The connection between one's teaching and what the students are learning is a vital one. In this day and age of benchmark testing, high-stakes testing, NCLB, and accountability many pundits have begun to look at and talk about the important link between what is taught and what is tested. Some, like Marzano and Associates and Heidi Hayes Jacobs, refer to this as a "viable curriculum." This link between what is taught and what is tested, if properly understood, can lead to an increase in instructional effectiveness as well as an increase in student achievement. Assessments of all shapes and sizes are meant to be measures of what students currently know (diagnostic assessments), a student's current level of understanding (formative assessments) and what sudents have learned as a direct result of classroom instruction (summative assessments).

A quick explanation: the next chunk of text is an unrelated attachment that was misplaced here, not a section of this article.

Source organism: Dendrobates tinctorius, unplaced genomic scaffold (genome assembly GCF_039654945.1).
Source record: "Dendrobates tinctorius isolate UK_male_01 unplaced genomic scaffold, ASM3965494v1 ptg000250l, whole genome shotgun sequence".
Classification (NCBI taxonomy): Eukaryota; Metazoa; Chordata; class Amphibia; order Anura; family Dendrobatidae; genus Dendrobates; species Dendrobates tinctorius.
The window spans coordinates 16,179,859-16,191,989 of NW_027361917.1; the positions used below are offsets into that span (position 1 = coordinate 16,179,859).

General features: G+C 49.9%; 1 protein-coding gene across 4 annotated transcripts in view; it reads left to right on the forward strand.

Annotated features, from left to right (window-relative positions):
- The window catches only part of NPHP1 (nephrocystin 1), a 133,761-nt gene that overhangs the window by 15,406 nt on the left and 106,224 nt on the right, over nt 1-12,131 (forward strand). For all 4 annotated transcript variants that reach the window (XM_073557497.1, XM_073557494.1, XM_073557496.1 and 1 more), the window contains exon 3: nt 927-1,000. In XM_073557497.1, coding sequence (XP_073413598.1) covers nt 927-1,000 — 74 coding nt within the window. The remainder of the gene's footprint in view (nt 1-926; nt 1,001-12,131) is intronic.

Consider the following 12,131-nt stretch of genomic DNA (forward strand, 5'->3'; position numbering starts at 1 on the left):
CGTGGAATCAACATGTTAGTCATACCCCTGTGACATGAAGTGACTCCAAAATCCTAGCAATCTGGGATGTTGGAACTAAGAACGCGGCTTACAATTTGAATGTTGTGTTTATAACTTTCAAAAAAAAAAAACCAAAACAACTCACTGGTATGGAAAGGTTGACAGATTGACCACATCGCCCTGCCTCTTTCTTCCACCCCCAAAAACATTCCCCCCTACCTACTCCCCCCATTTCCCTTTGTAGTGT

However, as a result of accountability initiatives, some people fear that teachers then begin "teaching to the test." There is much debate out there on whether this is good or bad practice. Just look at these two articles from the Washington Post:

"Let's Teach to the Test"

"Backlash to 'Let's Teach to the Test'"


There certainly is lots of talk about this subject. If you don't believe me, just google the phrase and you'll be amazed by how many hits you get. But, enough about the controversy. Below are some links and resources to help you create some holistic assessments using rubrics.

Assessment and Rubric Information by Kathy Schrock
Rubrics and Assessment
Creating Rubrics
Rubrics for Assessment
Authentic Assessment Toolbox
Standards-based Rubrics courtesy of the Greece Central School District in Greece, NY (an awesome site, btw)